Ministers are considering relaxing post-Brexit border checks on food imports from the European Union because of concerns about food shortages in UK supermarkets, it has been reported.
Brexit minister Lord Frost is considering “lighter touch” controls on certain imports from April 1, reports the Observer.
A source told the newspaper that Lord Forst is preparing to the put plans before fellow cabinet ministers this week.
The proposals are expected to include proposals to scale back plans for full custom checks which are due to start on July 1.
As of January 1, the UK officially left the EU single market and customs union, and began operating on fresh terms.
The deal avoids tariffs and quotas, but companies now have to fill in new forms – such as export health certificates and declarations – and some face new duty rules.
Under the current plans for food exports, all items of animal origin such as eggs, milk, meat and honey, and regulated plants, require full documentation.
From July 1, all businesses exporting to the UK will be required to complete customs declarations and goods could be subjected to physical checks at new UK customs centres.
“The worry is that if we go ahead with more checks and move to checks on imports, then exporters will not be prepared and on this side we are not ready for that either,” a senior industry offical told the Observer.
They added that the infrastructure currently wasn’t in place to account for all of the checks that would need to take place.
Boris Johnson said on Sunday that there were “bound” to be issues that needed ironing out between the UK and Brussels.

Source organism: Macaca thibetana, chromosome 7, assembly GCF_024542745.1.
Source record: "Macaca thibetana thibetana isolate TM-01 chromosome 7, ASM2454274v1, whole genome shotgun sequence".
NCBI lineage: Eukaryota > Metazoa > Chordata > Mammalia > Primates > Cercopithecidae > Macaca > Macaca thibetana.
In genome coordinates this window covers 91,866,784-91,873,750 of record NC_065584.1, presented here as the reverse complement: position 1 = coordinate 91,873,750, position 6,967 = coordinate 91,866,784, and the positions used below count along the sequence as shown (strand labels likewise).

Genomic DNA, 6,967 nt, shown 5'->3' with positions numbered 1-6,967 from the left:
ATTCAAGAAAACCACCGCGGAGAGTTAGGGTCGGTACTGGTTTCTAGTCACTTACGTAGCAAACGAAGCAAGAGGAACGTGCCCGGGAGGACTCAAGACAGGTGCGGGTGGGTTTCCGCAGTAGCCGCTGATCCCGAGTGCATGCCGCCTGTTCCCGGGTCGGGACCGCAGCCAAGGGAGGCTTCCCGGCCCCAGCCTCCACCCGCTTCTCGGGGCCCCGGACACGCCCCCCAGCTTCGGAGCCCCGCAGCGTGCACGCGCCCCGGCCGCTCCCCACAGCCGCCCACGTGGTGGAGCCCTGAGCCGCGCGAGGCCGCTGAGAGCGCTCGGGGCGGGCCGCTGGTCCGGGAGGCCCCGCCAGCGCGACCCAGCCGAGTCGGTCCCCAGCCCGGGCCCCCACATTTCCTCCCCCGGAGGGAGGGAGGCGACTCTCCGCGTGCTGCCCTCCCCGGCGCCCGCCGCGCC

Speaking during a visit to a vaccination centre in north London, he said: “I’m full of optimism about the future and the partnership we are building.”
Last month, chief executive of the Food and Drink Federation (FDF) Ian Wright, told MPs on the International Trade Select Committee that food exports had been cut by at least half since the start of January despite the Government’s last-minute Brexit deal.
He told the committee: “We agree with other trade groups that food exports to the EU have declined by 50-60 per cent in January.
“That may be because companies have stockpiled three or four months of goods on the other side of the Channel and they may bounce back, but that is a big number to recover in the next few months.”
He stressed that he was “particularly concerned” about uncertainty among officials overseeing new trade checks.
“This is not trivialising it, but in many cases they are making it up as they go along, because they don’t know what would happen with particular certificates,” he said.
Mr Wright also warned that the UK could be “50,000 customs agents” short of what is needed when import regulations are enforced from April.